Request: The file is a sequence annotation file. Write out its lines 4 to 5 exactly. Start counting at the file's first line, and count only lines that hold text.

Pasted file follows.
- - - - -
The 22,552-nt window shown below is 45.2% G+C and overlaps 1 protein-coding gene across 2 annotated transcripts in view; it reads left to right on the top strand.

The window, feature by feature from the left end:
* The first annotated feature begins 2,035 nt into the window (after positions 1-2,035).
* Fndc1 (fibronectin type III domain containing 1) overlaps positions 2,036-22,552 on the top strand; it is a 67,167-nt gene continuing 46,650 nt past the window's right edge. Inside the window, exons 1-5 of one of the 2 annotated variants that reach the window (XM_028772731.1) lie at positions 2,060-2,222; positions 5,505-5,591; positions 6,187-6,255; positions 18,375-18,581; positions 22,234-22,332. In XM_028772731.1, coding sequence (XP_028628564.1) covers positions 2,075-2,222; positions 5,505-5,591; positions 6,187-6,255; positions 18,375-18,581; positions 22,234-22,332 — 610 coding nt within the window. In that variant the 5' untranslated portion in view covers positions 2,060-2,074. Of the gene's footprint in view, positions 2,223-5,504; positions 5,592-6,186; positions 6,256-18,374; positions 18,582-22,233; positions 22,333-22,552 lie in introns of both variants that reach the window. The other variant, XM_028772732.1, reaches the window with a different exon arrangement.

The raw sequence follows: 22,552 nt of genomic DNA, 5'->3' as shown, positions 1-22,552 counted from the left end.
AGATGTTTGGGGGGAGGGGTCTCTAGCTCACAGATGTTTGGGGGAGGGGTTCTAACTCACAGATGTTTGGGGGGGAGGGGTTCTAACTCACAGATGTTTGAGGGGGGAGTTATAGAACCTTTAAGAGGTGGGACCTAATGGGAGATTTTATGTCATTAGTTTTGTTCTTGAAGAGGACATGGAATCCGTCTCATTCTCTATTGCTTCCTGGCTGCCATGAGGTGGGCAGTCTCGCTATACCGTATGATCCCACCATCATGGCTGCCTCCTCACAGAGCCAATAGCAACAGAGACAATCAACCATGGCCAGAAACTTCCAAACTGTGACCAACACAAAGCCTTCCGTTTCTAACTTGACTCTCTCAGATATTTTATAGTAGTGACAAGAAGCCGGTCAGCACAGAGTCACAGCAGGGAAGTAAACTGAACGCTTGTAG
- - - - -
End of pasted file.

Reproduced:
* Fndc1 (fibronectin type III domain containing 1) overlaps positions 2,036-22,552 on the top strand; it is a 67,167-nt gene continuing 46,650 nt past the window's right edge. Inside the window, exons 1-5 of one of the 2 annotated variants that reach the window (XM_028772731.1) lie at positions 2,060-2,222; positions 5,505-5,591; positions 6,187-6,255; positions 18,375-18,581; positions 22,234-22,332. In XM_028772731.1, coding sequence (XP_028628564.1) covers positions 2,075-2,222; positions 5,505-5,591; positions 6,187-6,255; positions 18,375-18,581; positions 22,234-22,332 — 610 coding nt within the window. In that variant the 5' untranslated portion in view covers positions 2,060-2,074. Of the gene's footprint in view, positions 2,223-5,504; positions 5,592-6,186; positions 6,256-18,374; positions 18,582-22,233; positions 22,333-22,552 lie in introns of both variants that reach the window. The other variant, XM_028772732.1, reaches the window with a different exon arrangement.

The raw sequence follows: 22,552 nt of genomic DNA, 5'->3' as shown, positions 1-22,552 counted from the left end.